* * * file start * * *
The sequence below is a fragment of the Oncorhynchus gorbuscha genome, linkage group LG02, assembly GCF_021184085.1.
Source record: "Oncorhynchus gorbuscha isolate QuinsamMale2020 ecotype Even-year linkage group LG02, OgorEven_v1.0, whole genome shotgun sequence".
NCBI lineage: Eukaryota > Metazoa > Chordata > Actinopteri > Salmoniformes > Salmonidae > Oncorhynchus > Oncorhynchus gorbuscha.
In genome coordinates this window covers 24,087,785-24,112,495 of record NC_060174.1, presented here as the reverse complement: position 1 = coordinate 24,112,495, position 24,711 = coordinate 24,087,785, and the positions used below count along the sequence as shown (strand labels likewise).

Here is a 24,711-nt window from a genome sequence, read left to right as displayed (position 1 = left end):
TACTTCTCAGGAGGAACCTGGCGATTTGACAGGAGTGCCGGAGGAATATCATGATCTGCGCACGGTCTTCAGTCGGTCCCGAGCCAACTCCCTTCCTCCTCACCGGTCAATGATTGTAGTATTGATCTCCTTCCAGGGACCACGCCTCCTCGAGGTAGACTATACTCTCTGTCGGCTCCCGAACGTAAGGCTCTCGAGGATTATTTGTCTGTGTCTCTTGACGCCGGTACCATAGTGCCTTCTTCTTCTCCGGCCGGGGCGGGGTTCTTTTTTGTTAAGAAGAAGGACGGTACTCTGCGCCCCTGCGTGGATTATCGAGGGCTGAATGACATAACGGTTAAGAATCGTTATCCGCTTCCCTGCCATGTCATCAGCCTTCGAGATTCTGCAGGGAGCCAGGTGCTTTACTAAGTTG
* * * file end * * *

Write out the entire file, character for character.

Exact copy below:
The sequence below is a fragment of the Oncorhynchus gorbuscha genome, linkage group LG02, assembly GCF_021184085.1.
Source record: "Oncorhynchus gorbuscha isolate QuinsamMale2020 ecotype Even-year linkage group LG02, OgorEven_v1.0, whole genome shotgun sequence".
NCBI lineage: Eukaryota > Metazoa > Chordata > Actinopteri > Salmoniformes > Salmonidae > Oncorhynchus > Oncorhynchus gorbuscha.
In genome coordinates this window covers 24,087,785-24,112,495 of record NC_060174.1, presented here as the reverse complement: position 1 = coordinate 24,112,495, position 24,711 = coordinate 24,087,785, and the positions used below count along the sequence as shown (strand labels likewise).

Here is a 24,711-nt window from a genome sequence, read left to right as displayed (position 1 = left end):
TACTTCTCAGGAGGAACCTGGCGATTTGACAGGAGTGCCGGAGGAATATCATGATCTGCGCACGGTCTTCAGTCGGTCCCGAGCCAACTCCCTTCCTCCTCACCGGTCAATGATTGTAGTATTGATCTCCTTCCAGGGACCACGCCTCCTCGAGGTAGACTATACTCTCTGTCGGCTCCCGAACGTAAGGCTCTCGAGGATTATTTGTCTGTGTCTCTTGACGCCGGTACCATAGTGCCTTCTTCTTCTCCGGCCGGGGCGGGGTTCTTTTTTGTTAAGAAGAAGGACGGTACTCTGCGCCCCTGCGTGGATTATCGAGGGCTGAATGACATAACGGTTAAGAATCGTTATCCGCTTCCCTGCCATGTCATCAGCCTTCGAGATTCTGCAGGGAGCCAGGTGCTTTACTAAGTTG